However, if you go, I must caution you that it can be dangerous to get going too fast. Gravity, the attraction that two bodies have for each other (in this case you and Earth) and inertia, the property of bodies to remain in either a state of motion or rest, work together to make it very difficult to stop if you get going too fast. Your loss of balance will make your moving body collide with the sand at a fast rate of speed and if you're lucky you won't be hurt. I knew a young woman who lost control on her way down and cracked her head on a rock buried under the dune's sands. She split her head open and had to be accompanied back up by paramedics. So be careful when you do your moon-bounding thing on Sleeping Bear Dunes!
Coming back up, however, is a real difficulty. Climbing a 150 foot, 60-75 degree-sloped sand dune really gets your breath going in short gasps, your leg muscles sore, and your heart pumping so hard it feels like it might burst out of your ribcage. What took you five minutes to get down takes fifteen to get back up, if you add in the stops for rest. At the top, you almost feel like you've run five miles in that combination of exhiliration that you made it and extreme tiredness.
To me, dunes represent the same type of wave action that governs water except on an infinitely slower pace. A time lapse photo of the dunes of the Sahara Desert, sped up to normal time, would resemble waves of an ocean in their windswept journey. The edges of the dunes would lap at, and sometimes inundate and then retreat from, the areas at the edge of the desert borders. If you stand at the top of a dune, you are really on the crest of a giant sand wave that is slowly, infinitesimally, moving and cresting. It is a beautiful contrast between the liquid wave motion of water and slow, particulate wave motion of sand or other materials.
I write "other materials" because dunes are not just waves of sand. The beautiful white dunes of White Sands National Monument in New Mexico are composed of gypsum particles, not sand. A dune, no matter what it is made of, can cover a lot of ground in its slow movement. The 600 foot high Sand Mountain in Nevada, a previous subject in the Blue Highways posts, has apparently moved back and forth across the desert floor for some generations, following the whims of the prevailing winds. It also "sings" due to the shape of its sands. There are other singing dunes too, as this fascinating video by Stephane Douady demonstrates.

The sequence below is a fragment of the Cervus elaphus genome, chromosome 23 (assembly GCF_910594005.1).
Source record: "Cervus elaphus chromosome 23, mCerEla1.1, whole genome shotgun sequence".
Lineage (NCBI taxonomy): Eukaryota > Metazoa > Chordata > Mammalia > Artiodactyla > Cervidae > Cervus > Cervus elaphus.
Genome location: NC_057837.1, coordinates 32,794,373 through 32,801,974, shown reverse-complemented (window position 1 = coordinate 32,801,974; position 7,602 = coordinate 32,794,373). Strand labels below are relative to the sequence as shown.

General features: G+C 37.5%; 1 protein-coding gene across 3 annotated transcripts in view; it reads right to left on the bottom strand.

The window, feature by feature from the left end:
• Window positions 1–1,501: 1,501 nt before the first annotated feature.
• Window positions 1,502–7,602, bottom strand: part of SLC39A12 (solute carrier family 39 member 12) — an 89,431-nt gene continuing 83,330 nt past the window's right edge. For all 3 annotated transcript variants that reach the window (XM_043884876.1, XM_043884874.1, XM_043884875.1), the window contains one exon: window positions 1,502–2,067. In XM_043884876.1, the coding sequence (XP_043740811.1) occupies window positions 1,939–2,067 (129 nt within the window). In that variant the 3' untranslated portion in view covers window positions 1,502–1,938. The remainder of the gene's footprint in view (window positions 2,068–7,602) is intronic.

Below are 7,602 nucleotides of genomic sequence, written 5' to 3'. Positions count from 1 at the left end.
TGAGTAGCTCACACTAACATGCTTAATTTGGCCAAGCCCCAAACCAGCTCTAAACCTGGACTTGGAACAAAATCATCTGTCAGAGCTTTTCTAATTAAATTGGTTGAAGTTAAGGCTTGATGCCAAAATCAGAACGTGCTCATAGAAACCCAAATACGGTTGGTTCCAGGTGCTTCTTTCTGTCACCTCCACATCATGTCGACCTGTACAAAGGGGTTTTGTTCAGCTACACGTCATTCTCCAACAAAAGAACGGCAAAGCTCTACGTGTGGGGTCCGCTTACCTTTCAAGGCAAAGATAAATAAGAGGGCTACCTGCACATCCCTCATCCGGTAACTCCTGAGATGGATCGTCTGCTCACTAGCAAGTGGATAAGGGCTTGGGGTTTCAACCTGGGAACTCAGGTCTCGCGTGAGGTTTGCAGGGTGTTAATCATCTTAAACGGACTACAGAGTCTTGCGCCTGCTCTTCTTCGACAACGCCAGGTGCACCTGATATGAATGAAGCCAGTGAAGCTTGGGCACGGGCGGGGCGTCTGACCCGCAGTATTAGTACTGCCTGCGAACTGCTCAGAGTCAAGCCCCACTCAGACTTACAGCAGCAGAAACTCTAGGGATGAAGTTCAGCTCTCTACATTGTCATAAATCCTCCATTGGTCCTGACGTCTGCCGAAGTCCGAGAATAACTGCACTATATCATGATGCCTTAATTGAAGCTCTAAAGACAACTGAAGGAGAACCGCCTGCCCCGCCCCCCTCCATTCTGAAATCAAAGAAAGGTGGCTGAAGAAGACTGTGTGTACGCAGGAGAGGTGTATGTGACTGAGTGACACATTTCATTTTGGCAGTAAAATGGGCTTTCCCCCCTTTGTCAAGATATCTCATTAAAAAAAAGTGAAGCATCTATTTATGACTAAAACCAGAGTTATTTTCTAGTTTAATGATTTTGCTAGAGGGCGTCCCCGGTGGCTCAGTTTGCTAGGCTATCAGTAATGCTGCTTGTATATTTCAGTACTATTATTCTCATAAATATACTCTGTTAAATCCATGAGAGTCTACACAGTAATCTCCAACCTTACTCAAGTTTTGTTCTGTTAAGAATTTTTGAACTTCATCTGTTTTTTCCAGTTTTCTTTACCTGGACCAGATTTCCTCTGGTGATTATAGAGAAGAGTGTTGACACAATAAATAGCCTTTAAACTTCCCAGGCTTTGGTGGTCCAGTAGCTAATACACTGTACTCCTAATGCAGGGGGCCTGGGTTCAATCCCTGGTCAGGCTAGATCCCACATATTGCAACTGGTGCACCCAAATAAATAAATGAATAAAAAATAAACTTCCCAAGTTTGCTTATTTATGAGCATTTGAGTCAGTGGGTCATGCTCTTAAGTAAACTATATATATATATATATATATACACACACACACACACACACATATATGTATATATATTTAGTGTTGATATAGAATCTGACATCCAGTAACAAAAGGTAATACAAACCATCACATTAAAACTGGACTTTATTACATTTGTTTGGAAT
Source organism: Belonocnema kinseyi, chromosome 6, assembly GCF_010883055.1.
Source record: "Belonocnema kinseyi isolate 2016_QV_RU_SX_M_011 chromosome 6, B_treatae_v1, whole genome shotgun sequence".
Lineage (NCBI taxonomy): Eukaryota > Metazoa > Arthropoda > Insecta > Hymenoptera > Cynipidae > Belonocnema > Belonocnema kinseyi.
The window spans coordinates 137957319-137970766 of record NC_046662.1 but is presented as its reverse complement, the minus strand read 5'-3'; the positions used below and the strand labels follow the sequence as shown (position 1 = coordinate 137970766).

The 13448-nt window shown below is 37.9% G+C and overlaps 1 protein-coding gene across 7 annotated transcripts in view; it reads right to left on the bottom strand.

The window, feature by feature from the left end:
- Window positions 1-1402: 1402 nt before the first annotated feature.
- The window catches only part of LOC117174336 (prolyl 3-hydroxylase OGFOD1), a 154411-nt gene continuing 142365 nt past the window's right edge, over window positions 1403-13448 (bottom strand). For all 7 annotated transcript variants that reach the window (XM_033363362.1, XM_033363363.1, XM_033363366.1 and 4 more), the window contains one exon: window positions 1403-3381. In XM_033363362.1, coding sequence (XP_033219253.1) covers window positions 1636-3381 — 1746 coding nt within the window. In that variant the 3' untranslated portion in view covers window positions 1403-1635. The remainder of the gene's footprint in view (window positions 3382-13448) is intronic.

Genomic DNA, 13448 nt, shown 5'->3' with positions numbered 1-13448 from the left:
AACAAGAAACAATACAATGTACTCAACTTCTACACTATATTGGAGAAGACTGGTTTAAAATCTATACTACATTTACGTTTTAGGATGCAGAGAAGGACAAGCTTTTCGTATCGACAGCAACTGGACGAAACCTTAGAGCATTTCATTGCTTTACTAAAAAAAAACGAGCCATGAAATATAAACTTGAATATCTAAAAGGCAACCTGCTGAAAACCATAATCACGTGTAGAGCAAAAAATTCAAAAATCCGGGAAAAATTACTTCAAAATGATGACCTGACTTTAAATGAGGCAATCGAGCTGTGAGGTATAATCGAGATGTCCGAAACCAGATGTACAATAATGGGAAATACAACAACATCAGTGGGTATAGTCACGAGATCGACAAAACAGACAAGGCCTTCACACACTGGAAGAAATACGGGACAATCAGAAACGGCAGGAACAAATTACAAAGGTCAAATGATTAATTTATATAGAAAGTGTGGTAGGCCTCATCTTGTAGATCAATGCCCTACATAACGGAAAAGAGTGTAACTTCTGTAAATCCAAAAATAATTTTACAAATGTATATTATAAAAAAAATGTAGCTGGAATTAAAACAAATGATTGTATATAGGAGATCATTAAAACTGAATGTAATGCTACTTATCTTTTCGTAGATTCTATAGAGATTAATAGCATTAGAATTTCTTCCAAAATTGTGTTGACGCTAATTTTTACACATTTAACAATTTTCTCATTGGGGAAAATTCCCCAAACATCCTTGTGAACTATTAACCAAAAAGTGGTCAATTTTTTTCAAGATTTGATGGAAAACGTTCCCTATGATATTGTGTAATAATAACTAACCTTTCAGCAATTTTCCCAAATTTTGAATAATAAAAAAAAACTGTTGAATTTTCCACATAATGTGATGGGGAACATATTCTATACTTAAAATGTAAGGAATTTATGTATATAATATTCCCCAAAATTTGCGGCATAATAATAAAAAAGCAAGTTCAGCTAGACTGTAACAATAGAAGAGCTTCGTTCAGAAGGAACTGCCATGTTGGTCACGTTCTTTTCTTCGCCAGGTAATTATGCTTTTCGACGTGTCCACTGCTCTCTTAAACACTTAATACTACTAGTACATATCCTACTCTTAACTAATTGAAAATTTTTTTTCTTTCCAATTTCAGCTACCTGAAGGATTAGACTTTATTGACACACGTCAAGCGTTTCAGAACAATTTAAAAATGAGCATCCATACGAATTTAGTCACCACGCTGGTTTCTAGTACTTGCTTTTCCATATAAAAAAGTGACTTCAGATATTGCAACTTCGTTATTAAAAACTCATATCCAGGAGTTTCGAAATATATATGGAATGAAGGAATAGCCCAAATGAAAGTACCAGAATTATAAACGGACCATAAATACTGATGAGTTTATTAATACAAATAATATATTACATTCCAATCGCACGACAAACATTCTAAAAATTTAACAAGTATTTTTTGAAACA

Wherever there is wind and small particles, you'll find dunes. They have helped create some of the great rock formations that we see in the western United States. They are also otherworldly. Giant dunes exist on Mars, and Venus and Saturn's moon Titan also have named dune fields. I used to see dunes as being iconic symbols of the desert, and we still tend to associate them with desert areas. They are much more than that, however, and their achingly slow, shifting, and relentless march across all regions of the world, past and present, make them an ever-present part of external and internal landscapes.
I know some other good reasons for dunes. "If you like making love at midnight, in the dunes on the cape," then this song is for you. Get a little "Escape" with Rupert Holmes. (By the way, this song has more words on Wikipedia than some Beatles songs).
If you want to know more about Elberta
Next up: Mount Pleasant, Michigan